In today’s demanding remote work environment, our mental energy is the most important currency we have. To preserve our mental resources and help us make decisions more quickly, the human brain subconsciously takes mental shortcuts called cognitive biases. While biases do not necessarily reflect reality or rationality, they undoubtedly influence the way we think and behave, meaning they also affect our decision-making process. Unfortunately, cybercriminals have caught onto these reasoning errors we’ve come to rely on, and leverage these biases to launch increasingly sophisticated and personalized phishing attacks.
Security leaders must be proactive and get ahead of attacks by arming their employees with the knowledge and tools necessary to combat today’s ever-evolving social engineering techniques. Instead of trying to proactively guess the next new phishing attack technique, we can simply learn from what has worked for hackers time and time again. By understanding what has worked and why, we can use that information to inform a stronger and more comprehensive security awareness culture that positively changes risky behaviors. In doing so, security leaders can create a strategic, layered security approach that prioritizes the human element as the strongest asset towards fortifying organizations against even the most sophisticated cyberattacks.
Phishing emails are highly effective today because workers have been groomed to have an immediate response to them, particularly remote workers. According to SecurityAdvisor research on cognitive bias techniques, the halo effect is the most commonly used cognitive bias, appearing in 29% of phishing attacks. Rounding out the top five most commonly used cognitive biases is hyperbolic discounting (28% of phishing attacks), followed by the curiosity effect (17%), recency effect (5%) and authority bias (3%).
Once we understand what each of these techniques encompasses, why we respond the way we do, and how cybercriminals frame attacks to elicit the desired responses from targeted employees, our organizations will become better positioned to combat future threats. Below is a breakdown of each of these widely-used cognitive responses:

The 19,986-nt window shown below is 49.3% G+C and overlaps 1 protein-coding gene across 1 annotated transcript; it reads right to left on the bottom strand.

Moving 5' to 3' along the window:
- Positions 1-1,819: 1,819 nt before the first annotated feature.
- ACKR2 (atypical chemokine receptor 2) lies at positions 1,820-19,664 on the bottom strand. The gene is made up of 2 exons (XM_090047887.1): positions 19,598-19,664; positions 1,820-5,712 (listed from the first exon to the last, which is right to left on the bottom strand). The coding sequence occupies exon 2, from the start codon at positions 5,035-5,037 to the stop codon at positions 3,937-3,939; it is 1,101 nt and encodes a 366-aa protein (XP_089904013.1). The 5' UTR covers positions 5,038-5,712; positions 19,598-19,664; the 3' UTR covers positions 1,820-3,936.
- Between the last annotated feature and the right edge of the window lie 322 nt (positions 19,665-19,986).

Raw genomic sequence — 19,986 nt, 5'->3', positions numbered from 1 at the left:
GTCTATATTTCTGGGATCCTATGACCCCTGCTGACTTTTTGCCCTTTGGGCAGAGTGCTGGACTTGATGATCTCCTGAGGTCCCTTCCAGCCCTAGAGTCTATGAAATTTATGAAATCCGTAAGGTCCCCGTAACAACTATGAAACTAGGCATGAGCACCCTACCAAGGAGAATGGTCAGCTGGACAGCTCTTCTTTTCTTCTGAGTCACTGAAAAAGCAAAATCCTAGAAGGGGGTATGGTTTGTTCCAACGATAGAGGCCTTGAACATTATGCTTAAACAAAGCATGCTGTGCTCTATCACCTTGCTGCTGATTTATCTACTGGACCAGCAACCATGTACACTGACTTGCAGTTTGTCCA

Halo effect: This is the tendency for an individual to have a positive impression of a person, company, brand, product, or service. In this type of attack, a cybercriminal pretends to be a trusted entity known to the target individual. A prime example of this is, “Hey Billy, can you quickly send me your cell number, I’m at a conference and need it for an urgent matter.” Today, employees are moving so quickly, and oftentimes checking email and messages on mobile. It’s easy to fall victim and respond in a hurry before checking the sender’s address closely—our brain sees the name of our boss and immediately, we shoot back a response.
Hyperbolic discounting: This bias refers to the inclination to choose immediate rewards over rewards that come later in the future, even when these immediate rewards are smaller. The most common example of this bias is fake offers to receive free or discounted services for the first few months or signing up for a free trial.
Curiosity effect: Also referred to as the Pandora effect, taken from the Greek mythology of Pandora’s box, research suggests that humans possess an inherent desire to resolve uncertainty. When facing something uncertain, they will act to resolve the uncertainty even if they expect negative consequences. An example of this is a text message from your bank saying your account has been blocked and you need to verify your identity using the link.
Recency effect: This is the tendency to remember the most recently presented information best, or recent events that have taken place. Most recently, some phishing attacks have used the bait of COVID-19 vaccinations to lure targets to act.
Authority bias: This bias states that people tend to attribute a greater accuracy to the opinion of an authoritative figure. In the context of the workplace, this can include a manager, boss, or CEO. Any time we receive an email request from an authority figure, we’re inclined to comply quickly and without question, as we place a high amount of trust and credibility in these figures.
Without knowledge, we are powerless. Employees will not stand a chance against today’s motivated, ruthless and highly sophisticated cybercriminals unless they have the wisdom and tools in their back pocket, ready to defend with. While nearly impossible to unlearn these biases, we can improve our employees’ understanding of these biases to make it easier to identify and mitigate the impact of psychologically-powered cyberattacks, and ultimately facilitate changes in individual cybersecurity behavior.